Israel’s Supreme Court has begun eagerly awaited deliberations on a highly controversial judicial overhaul of the right-wing religious government. For the first time in the state’s history, all 15 judges are meeting to discuss petitions against a recently passed change in the law. It is still unclear when a decision can be expected. It is expected that the deliberations could last several weeks.

At the end of July, Prime Minister Benjamin Netanyahu’s government passed an amendment to a basic law that deprives the Supreme Court of the opportunity to take action against “inappropriate” decisions by the government or individual ministers. The change is seen as the first core part of a judicial restructuring pushed forward by the government, which has been dividing large sections of Israeli society since the beginning of the year. On Monday evening, tens of thousands of people again took to the streets against the government’s plans.

Critics see the government’s actions as a threat to the separation of powers and thus Israel’s democracy. Netanyahu’s government argues that the court is too powerful in Israel and interferes too much in political issues.

The outcome of the discussions is uncertain

It is unclear how the Supreme Court will react. In Israel’s history, no Basic Law or amendment to the Basic Law has ever been repealed, only regular laws that violate the Basic Law. The State of Israel does not have a written constitution and is instead based on a collection of basic laws. Therefore, the Supreme Court is particularly important in upholding the rule of law and human rights.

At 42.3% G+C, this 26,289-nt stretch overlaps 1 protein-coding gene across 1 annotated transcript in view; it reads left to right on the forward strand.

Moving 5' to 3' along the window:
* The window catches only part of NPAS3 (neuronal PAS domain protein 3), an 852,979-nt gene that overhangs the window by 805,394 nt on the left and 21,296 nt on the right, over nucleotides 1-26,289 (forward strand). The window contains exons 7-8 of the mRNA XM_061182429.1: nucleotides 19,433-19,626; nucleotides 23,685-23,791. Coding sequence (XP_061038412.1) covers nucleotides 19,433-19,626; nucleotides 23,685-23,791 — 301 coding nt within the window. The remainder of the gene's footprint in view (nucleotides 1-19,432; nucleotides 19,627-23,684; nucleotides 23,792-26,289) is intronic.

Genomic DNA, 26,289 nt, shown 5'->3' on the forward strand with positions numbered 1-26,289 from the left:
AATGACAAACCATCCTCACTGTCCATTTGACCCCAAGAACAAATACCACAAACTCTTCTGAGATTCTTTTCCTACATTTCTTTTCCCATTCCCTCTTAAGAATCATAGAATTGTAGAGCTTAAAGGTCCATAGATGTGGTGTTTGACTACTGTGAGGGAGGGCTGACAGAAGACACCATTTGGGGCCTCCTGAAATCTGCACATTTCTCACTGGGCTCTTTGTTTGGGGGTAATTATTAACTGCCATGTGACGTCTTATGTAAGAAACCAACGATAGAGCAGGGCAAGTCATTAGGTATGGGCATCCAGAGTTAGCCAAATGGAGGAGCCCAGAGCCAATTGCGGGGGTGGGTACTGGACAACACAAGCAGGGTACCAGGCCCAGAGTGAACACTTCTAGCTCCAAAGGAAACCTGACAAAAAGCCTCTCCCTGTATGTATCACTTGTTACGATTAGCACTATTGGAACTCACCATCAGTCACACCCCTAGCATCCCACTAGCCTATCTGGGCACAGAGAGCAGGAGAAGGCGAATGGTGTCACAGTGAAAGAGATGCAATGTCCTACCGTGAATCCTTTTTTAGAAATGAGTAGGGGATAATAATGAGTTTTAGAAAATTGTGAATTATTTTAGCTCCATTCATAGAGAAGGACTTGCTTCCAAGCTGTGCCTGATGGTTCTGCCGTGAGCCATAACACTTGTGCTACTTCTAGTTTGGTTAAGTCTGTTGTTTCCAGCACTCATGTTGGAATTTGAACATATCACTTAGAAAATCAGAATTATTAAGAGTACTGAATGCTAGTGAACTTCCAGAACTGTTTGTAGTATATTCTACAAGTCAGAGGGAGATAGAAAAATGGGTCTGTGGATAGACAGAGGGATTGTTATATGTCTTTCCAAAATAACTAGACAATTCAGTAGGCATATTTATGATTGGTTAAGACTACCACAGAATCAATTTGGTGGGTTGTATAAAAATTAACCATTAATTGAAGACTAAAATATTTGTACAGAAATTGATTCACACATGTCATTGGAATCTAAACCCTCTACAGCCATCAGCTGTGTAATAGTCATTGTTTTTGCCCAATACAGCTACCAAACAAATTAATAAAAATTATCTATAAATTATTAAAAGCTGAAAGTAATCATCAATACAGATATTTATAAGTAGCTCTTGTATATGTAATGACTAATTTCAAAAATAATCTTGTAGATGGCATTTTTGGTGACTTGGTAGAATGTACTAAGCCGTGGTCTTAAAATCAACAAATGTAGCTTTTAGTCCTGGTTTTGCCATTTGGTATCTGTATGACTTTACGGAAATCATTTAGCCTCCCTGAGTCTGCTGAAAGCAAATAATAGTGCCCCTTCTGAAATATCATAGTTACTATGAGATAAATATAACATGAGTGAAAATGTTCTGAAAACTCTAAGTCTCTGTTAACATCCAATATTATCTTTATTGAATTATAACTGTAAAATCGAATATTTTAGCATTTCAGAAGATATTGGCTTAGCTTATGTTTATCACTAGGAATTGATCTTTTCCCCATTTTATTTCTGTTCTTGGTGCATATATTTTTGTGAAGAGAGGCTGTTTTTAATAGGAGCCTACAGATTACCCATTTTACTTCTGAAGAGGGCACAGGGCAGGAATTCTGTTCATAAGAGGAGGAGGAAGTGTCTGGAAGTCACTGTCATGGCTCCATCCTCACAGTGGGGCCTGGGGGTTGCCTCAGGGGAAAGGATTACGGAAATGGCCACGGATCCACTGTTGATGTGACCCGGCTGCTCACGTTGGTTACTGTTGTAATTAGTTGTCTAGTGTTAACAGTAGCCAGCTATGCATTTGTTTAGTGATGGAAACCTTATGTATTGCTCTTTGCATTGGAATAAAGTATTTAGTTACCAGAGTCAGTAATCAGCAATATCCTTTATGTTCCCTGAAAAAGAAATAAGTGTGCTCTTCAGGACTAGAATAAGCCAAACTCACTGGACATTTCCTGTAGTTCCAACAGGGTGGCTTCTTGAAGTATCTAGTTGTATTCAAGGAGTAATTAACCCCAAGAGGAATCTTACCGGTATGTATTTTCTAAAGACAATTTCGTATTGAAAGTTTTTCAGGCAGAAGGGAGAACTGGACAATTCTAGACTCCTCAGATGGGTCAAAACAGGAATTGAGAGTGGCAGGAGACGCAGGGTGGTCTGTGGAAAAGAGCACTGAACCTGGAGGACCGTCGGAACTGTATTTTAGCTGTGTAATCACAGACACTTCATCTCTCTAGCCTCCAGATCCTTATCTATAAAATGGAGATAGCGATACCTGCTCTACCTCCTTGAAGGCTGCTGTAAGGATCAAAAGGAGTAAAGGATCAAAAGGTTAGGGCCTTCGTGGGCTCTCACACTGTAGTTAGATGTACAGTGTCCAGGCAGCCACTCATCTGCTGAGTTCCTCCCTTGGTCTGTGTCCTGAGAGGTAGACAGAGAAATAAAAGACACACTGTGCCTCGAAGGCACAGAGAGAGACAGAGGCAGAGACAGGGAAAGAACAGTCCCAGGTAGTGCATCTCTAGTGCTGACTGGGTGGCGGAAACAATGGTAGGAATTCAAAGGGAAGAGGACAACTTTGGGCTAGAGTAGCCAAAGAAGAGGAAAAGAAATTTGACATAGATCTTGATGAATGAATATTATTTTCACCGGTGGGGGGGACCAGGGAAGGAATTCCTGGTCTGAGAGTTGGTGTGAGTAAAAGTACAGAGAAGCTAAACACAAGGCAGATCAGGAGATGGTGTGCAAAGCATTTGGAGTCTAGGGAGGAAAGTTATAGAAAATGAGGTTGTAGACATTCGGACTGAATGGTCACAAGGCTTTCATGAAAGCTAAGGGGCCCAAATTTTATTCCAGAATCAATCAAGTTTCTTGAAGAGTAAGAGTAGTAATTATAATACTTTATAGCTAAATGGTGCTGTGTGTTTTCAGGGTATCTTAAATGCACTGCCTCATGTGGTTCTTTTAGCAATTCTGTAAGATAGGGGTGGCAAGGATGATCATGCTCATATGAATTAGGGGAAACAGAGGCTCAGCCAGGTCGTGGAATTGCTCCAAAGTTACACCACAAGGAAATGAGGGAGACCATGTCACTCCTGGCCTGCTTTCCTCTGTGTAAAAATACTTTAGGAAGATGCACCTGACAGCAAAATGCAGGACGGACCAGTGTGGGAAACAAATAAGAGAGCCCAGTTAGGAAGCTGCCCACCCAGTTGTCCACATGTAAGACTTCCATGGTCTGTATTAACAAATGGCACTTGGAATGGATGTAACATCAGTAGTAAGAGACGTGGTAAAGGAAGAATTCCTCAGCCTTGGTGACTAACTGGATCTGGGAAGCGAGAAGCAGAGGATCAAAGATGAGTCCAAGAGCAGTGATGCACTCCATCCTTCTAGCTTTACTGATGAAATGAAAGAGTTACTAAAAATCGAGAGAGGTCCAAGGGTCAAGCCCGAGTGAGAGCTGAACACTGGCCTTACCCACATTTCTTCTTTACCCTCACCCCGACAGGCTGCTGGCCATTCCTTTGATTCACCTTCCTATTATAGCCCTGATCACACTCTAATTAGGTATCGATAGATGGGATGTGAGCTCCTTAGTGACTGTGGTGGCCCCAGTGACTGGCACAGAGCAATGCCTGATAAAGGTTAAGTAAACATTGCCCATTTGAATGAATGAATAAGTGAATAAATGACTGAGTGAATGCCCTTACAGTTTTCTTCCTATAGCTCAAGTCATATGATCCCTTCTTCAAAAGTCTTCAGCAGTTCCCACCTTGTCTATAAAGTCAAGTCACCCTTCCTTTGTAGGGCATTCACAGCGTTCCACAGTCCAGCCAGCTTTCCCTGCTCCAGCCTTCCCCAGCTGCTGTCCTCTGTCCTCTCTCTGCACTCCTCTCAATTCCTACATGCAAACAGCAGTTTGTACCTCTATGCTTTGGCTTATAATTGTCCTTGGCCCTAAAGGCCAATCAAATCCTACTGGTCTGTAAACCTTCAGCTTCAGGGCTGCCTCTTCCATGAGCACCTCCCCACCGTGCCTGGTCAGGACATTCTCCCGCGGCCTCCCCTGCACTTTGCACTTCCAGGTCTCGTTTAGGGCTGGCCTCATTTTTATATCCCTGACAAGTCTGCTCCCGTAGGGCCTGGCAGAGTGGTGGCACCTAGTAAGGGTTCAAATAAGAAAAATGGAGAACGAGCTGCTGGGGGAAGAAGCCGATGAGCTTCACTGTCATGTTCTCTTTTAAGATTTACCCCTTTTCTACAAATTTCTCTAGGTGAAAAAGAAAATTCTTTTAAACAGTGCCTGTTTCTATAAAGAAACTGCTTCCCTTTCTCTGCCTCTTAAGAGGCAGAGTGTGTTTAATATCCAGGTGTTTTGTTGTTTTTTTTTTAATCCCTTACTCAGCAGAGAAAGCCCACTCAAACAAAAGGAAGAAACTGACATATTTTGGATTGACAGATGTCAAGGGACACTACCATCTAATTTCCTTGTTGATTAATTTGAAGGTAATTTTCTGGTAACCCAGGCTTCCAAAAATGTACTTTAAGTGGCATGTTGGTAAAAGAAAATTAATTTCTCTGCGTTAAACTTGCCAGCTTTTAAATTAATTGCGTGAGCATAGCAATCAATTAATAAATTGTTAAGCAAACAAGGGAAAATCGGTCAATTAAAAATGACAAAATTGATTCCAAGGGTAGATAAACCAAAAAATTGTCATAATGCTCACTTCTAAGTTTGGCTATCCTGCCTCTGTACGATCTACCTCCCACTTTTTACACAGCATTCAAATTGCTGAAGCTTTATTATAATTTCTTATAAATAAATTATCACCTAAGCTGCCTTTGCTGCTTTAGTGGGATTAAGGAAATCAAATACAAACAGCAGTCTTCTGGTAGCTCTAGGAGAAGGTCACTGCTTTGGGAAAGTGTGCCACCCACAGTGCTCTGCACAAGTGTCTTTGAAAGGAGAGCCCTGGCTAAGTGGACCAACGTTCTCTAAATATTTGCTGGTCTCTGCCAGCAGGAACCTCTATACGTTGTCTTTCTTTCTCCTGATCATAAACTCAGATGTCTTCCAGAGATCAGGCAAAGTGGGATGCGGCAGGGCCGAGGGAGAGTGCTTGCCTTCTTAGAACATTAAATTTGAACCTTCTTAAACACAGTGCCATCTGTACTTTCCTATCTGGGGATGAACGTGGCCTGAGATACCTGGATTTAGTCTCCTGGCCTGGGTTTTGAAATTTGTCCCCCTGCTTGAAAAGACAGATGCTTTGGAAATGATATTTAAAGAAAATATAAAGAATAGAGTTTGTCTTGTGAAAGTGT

If the court goes against the law and the government does not accept the decision, a state crisis could result. Such a decision by the court would not be without controversy. Proponents of the proposed law repeatedly argue that judges lack the authority to decide on changes to basic laws because – unlike MPs or ministers – they are not directly elected by the people.

Further efforts to reach agreement

Meanwhile, efforts to reach a compromise continued in the background. Previous talks with the opposition led by President Izchak Herzog have so far been unsuccessful. On Monday, several Israeli media outlets reported that Netanyahu could now advocate for a unilateral weakening of the law without the consent of the opposition. However, it was unclear whether he would receive enough support within his coalition.

Opposition leader Jair Lapid accused Netanyahu of wanting to buy time before a possible meeting with US President Joe Biden in the USA. Opposition politician Benny Gantz signaled that he would be willing to accept a compromise. “If a solution is on the table that protects democracy, I will be there.” He doesn’t care what Netanyahu’s motive is.

According to reports, the possible compromise proposal includes, among other things, revising the passed law and putting other parts of the comprehensive legislative proposal on hold for 18 months.